Every operating system creates packets slightly differently. Morris likened it to speaking with a foreign accent, that while the packets are perfectly valid the the little nuances reveal the origin machine's operating system. There are other elements that can give clues to the origin machine's identity, such as the browser's User-Agent and the system's hard-coded TCP parameters. In its current iteration, Grey Noise is collecting 1 million to 2 million iptables events; 700,000 to 1 million SSH logins; 1 million to 10 million telnet login attempts; and 10,000 to 100,000 HTTP requests, every day. Grey Noise processes 338 messages per second from all its nodes.

"I don't know why people are looking for the things that they're looking for, but I know where they're coming from, and I know the ports that they're looking for, sometimes the traffic they're sending over some of these services. Sometimes I can even fingerprint what operating system they're running, or what kind of scanning tool they're running," Morris says.

A quick look at the web server logs—HTTP data from port 80, 8080, and 8888 and HTTPS data on ports 443 and 8443—showed multiple code injection attempts, activity from the scanner for the Ethereum cryptocurrency, requests for the PHPMyAdmin, the web dashboard for MySQL and MariaDB databases, and looking for WordPress login pages and administrator interfaces for routers. There are "loads" of people still blasting SMB traffic (which the WannaCry ransomware abused) on port 445. There are lots of spoofed user agents and bots pretending to be search engines.

"Is the browser hitting this HTTP server really running Safari on a Linux kernel 3.1 box?" Morris asks.

The usual suspects—bots attempting to log in via SSH and Telnet using default credentials, and attempts to brute-force proxies—are always there, but there is always "a lot of weirdness and a lot of activity," Morris says, noting that several of the ports with high activity are those he had never heard of before (such as ports 53413, 9000, and 11994).

I track a bunch of malware, and that's useful," Morris says. "There is threat intelligence value, but there is not going to really be any APTs here.

Eventually the Grey Noise API will be used by "security researchers, internet-cartographers, threat intelligence vendors, and other cyber security vendors," says Morris. Researchers would be able to identify upticks and downticks in certain types of scanning, and possibility predict or track vulnerabilities. Researchers don't have to create their own scripts to collect the raw data if they tap into the API.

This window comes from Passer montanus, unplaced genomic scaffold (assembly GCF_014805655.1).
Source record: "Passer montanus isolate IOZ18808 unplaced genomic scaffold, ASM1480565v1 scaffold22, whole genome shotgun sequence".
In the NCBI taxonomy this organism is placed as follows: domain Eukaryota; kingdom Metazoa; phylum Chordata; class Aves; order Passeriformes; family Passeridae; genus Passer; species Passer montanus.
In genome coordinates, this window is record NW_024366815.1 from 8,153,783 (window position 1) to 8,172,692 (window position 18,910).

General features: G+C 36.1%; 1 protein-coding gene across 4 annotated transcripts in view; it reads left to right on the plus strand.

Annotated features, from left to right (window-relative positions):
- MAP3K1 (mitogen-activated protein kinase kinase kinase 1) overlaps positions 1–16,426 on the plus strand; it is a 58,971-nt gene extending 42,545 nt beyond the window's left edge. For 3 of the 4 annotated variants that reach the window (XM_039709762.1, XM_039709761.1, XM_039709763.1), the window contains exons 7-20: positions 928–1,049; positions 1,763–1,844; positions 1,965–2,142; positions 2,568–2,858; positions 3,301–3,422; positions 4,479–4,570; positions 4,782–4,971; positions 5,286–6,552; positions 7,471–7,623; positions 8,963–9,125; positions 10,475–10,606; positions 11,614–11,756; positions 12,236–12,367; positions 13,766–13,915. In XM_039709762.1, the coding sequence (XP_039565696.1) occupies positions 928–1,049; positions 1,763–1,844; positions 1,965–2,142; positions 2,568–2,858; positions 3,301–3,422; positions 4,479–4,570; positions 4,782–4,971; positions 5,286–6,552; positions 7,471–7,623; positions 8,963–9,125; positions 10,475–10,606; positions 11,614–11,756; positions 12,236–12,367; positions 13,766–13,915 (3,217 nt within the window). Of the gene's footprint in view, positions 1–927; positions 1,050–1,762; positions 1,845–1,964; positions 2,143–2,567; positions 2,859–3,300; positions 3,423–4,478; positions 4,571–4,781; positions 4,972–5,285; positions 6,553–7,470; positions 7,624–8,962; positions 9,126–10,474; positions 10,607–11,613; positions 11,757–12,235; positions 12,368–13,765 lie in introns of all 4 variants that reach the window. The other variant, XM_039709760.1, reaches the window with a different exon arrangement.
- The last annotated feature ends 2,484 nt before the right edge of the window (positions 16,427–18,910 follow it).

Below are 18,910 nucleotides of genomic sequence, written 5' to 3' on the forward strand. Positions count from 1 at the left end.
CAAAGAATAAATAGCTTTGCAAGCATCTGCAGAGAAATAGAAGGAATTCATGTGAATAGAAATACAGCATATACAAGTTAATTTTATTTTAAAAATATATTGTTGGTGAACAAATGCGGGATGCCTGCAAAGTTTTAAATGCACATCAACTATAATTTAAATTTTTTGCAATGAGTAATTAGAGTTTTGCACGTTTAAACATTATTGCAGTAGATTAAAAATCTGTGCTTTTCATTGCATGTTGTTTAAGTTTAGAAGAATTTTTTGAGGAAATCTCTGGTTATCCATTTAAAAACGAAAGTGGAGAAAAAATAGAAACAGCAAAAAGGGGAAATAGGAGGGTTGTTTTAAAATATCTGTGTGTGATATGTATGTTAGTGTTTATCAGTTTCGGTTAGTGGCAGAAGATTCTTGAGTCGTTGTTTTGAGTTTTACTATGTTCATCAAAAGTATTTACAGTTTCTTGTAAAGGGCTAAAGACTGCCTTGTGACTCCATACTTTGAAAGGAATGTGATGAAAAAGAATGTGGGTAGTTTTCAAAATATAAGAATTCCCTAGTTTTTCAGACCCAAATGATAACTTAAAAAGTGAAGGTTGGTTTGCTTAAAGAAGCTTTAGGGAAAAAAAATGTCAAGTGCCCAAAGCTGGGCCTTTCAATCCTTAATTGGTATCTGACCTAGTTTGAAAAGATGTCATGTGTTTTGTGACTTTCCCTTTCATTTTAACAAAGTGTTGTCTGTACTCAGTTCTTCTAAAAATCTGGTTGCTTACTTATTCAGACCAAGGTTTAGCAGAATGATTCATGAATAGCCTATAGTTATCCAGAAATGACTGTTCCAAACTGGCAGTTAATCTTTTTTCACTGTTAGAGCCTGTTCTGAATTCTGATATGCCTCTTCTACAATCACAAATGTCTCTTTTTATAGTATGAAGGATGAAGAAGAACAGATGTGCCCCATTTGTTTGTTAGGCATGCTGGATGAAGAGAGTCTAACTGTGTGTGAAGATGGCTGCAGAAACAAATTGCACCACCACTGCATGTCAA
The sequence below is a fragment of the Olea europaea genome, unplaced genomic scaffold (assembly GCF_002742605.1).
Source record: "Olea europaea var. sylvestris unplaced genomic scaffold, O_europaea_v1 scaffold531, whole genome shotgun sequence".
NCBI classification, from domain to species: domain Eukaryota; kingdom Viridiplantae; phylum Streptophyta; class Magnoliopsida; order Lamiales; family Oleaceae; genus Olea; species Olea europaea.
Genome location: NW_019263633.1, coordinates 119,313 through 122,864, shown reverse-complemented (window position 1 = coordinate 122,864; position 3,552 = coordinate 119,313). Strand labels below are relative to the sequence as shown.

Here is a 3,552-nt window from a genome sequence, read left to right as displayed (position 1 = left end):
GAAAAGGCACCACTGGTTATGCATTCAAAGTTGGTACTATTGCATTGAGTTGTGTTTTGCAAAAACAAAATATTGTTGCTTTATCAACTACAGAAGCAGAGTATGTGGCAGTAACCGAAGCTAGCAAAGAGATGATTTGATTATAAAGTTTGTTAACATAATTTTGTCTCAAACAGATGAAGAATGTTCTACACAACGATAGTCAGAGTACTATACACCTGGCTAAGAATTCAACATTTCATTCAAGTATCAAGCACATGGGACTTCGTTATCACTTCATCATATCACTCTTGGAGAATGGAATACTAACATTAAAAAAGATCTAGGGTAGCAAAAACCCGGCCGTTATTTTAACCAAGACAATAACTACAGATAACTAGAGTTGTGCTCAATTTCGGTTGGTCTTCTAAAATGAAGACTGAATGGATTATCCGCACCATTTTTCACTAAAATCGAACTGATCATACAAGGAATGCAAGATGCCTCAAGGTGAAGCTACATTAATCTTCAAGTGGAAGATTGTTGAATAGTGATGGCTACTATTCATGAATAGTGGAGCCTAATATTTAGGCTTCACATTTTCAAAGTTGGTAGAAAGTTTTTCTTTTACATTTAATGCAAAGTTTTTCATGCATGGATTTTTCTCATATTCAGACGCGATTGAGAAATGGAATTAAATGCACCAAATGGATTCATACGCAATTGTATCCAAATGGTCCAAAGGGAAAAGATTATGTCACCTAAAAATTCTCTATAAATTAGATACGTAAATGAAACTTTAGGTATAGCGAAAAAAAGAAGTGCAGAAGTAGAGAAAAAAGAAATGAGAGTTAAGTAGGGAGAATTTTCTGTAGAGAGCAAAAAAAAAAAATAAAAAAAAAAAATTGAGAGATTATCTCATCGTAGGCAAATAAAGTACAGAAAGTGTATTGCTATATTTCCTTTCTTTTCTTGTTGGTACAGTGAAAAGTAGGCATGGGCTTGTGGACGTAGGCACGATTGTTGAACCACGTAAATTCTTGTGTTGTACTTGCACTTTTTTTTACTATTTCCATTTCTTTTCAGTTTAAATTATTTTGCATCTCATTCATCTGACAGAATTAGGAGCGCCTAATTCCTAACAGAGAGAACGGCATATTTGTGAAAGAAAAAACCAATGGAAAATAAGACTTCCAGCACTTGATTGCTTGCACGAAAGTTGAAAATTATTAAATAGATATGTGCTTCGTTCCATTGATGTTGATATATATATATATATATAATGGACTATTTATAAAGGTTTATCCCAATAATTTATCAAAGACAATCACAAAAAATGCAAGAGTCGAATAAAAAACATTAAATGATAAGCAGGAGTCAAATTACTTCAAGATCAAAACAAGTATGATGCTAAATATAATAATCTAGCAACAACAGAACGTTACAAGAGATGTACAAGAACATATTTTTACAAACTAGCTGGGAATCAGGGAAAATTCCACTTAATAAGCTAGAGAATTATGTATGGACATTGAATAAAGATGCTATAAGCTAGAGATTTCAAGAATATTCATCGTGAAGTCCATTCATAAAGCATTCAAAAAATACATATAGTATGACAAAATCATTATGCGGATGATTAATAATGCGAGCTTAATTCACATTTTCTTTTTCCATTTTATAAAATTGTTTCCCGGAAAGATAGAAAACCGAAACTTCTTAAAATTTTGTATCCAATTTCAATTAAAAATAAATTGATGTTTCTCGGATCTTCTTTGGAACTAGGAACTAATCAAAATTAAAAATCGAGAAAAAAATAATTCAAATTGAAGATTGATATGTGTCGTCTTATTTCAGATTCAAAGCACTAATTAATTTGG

"Lots of people are scanning the internet and no one is watching the watchers."

"From a research perspective, there is an absolutely ludicrous amount of use cases," Morris says.

Security companies tend to focus on the definitely bad actors and activity but Grey Noise is among the select few who has enough data to tell whether the scanner is targeting a specific network or everyone else across the Internet. Enterprise defenders can use Grey Noise data to help filter out the good noise from the rest of the scan traffic. By integrating the data with security information and event management (SIEM) software, defenders can filter out all the omnidirectional (indiscriminate scans affecting everyone) traffic and focus on the targeted traffic.

Since Grey Noise also sees a lot of malware and botnet activity defenders can use the data to figure out whether any of the malicious activity is originating from their networks as that would be a sign their machines are compromised. When Grey Noise observes an IP address scanning for a given TCP port, a secondary script will check to see if the source IP address also has that TCP port open. If the answer is yes, it's a strong indicator of yet another worm. The logs also showed a high amount of scanning activity from conference and VoIP systems. Criminals often route calls overseas through compromised VoIP servers—another thing defenders can track down and clean up within their networks.

Morris estimates Grey Noise has visibility into "probably 10 percent of people" scanning the Internet, but there is a lot more that no one knows anything about.

"If anybody else on the internet has those questions where they ask, 'I wonder if anyone is looking for this? Or I wonder if anyone is scanning for this?' I've already done all of the leg work. You can just ask my data and I have the answers for you," Morris said.

This is part 3 of a three-part series on Internet cartography. You can read Part 1 here and Part 2 here